Rain and a parking crisis in Deep Cove

Deep Cove

Deep Cove, a part of North Vancouver lying next to the wilderness, offers access to hiking, cycling, water sports and civilized cafes. It draws visitors in large numbers from other cities in Greater Vancouver, across Canada and beyond.

Gallant StreetWhen co-tourist Bob Smarz and I visited on a rainy Saturday in February, Honey’s Doughnuts on Gallant Avenue was packed, but traffic on the footpaths and bridges was sparse. We didn’t linger over taking photos in the downpour, but Deep Cove looked to be a fine place for a day out, with stunning ocean views, parks and trails in every direction, and a cute row of cafes and galleries. It sits at the base of Mount Seymour, and even at sea level it has an alpine feel, albeit with a strong dose of 1960s suburbia.

The homes range from modest to spectacular, and we met recent arrivals and people who had moved in 50 years ago, all enthusiastic supporters of Deep Cove. However, we also learned that the area enters a parking crisis each summer. The District of North Van, population 85,000 published a parking plan for Deep Cove in May 2015 after extensive technical study and public consultation. Simon Fraser University was called in to facilitate a dialogue, and residents, visitors and business operators were surveyed. The residents complained about unsafe streets, a loss of access to their properties, and the fact that “their guests and, to a lesser extent, their household members, cannot park on their street.”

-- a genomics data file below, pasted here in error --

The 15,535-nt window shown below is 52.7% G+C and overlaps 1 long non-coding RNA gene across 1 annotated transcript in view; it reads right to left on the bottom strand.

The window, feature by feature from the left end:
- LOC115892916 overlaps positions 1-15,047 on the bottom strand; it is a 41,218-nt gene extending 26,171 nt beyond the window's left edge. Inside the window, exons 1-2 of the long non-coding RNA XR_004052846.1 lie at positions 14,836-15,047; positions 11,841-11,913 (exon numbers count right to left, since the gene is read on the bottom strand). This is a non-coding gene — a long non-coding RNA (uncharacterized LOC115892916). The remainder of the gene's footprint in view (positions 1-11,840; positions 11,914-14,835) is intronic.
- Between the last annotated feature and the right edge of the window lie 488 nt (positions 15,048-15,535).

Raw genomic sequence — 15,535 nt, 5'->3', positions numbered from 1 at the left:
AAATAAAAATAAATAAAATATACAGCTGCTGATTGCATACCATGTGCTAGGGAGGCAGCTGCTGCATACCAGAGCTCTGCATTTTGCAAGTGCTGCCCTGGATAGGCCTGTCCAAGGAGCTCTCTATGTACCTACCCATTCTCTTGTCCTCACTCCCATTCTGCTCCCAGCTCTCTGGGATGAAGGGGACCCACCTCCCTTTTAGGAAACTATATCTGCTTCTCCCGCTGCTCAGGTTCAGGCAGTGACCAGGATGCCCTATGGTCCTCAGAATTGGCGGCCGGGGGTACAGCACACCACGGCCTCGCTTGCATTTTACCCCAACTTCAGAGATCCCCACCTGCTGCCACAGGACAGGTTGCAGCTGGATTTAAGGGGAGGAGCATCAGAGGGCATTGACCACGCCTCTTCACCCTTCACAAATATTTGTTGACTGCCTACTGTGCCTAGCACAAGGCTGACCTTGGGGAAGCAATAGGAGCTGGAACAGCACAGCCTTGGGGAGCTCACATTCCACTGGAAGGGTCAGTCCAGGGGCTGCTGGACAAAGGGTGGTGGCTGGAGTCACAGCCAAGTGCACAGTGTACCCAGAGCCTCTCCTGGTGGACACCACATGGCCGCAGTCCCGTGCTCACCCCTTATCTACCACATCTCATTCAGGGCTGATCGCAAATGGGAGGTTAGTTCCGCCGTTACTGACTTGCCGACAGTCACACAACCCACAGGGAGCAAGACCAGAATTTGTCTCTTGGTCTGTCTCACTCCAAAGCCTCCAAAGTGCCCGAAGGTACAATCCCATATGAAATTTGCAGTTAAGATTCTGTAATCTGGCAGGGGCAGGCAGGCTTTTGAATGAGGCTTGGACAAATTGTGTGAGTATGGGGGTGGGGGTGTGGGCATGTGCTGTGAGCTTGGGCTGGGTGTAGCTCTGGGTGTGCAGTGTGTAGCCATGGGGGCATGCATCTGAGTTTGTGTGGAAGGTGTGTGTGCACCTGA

Of the 140 people who participated in the dialogue, 18 live beyond Deep Cove on Indian Arm, and have access to their homes only by boat. They leave an average of 1.86 vehicles parked in paid lots or on Deep Cove streets while they enjoy nature  at their cabins. The dialogue report noted that at least some of these people view free on-street parking as part of their entitlement as taxpayers.

The final “plan” is more like an options paper. It suggests possibilities such as the introduction of pay parking, stricter parking enforcement and the creation of additional parking lots, but the balance that has yet to be worked out.

The Deep Cove rowing club in the winter rain, with a municipal park behind

The Deep Cove rowing club in the winter rain, with a municipal park behind

There is no pub in Deep Cove, so we were forced (!) to drive back along Deep Cove Road to the corner of Mount Seymour the short distance. Our previous pub experiences on Vancouver’s West Broadway and in central Surrey were disappointing, but I am happy to recommend The Raven in North Vancouver.

An aerial photo of Deep Cove from the municipal technical study. The commercial row is to the left of the marina.

An aerial photo of Deep Cove from the municipal technical study, showing the large amount of land dedicated to municipal parks. The commercial row is to the left of the Deep Cove marina.

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